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Sierra Leone comes under pressure to outlaw FGM after three girls die

BMJ 2024; 384 doi: https://doi.org/10.1136/bmj.q382 (Published 13 February 2024) Cite this as: BMJ 2024;384:q382
  1. Owen Dyer
  1. Montreal

Sierra Leone, one of five countries that legally allow female genital mutilation (FGM), is facing renewed pressure to make it a crime after the deaths of three girls from the procedure on the same day made international news.

Adamsay Sesay, 12; Salamatu Jalloh, 13; and Kadiatu Bangura, 17, died in January after being cut on the first day of the Bondo initiation, a two or three week ritual that takes place in the bush, in which adolescent girls or young women are inducted into Sierra Leone’s secretive, pervasive, women only Bondo Society.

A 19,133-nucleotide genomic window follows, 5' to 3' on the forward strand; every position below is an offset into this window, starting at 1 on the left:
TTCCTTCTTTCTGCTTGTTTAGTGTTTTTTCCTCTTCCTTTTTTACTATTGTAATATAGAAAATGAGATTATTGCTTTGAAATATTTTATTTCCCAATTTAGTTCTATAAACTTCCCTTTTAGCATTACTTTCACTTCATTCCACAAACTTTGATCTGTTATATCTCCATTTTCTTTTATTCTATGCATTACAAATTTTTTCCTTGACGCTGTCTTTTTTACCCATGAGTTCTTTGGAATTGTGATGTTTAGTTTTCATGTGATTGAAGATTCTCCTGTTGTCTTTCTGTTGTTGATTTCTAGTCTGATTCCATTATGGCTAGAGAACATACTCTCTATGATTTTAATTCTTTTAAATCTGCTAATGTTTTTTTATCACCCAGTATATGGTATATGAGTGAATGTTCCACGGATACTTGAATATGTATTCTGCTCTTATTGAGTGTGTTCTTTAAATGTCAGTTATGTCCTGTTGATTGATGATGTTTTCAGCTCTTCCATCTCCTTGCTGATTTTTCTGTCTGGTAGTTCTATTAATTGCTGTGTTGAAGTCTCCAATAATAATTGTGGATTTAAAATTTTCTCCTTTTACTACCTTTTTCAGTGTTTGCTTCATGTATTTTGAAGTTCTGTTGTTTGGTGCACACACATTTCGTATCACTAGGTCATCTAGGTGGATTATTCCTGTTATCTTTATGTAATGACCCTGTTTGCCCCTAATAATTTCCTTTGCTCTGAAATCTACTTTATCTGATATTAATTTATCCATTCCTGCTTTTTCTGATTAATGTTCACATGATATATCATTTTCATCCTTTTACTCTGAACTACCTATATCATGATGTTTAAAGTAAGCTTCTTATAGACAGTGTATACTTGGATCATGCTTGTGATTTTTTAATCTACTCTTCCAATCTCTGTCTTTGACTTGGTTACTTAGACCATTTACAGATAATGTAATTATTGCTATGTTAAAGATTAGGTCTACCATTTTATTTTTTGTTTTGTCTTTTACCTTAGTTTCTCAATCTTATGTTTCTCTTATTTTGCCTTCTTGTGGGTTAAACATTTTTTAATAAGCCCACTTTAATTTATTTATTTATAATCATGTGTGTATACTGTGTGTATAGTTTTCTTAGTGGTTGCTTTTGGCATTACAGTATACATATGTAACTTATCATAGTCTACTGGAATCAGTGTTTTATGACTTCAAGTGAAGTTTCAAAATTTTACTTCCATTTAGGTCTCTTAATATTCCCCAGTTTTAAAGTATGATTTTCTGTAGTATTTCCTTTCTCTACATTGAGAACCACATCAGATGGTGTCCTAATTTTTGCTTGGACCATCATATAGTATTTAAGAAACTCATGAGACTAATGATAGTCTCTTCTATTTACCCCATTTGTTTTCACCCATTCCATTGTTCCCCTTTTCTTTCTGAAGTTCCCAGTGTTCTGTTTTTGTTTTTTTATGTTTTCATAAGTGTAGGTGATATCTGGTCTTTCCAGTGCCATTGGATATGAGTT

A CNN team was in Sierra Leone interviewing an anti-FGM activist, Rugiatu Neneh Turay, when she received a call alerting her to Jalloh’s death. They travelled with her to a village in the Kambia district of North West Province where they found the child’s body, five days after death, laid out in a hut awaiting police autopsy.

FGM deaths are often covered up, the bodies hastily buried, said Turay, unless somebody opposed to the practice complains. In Jalloh’s case, her father Mohamed Jalloh sat furious and inconsolable outside the hut where she lay. He said that her mother and grandmother had brought her …

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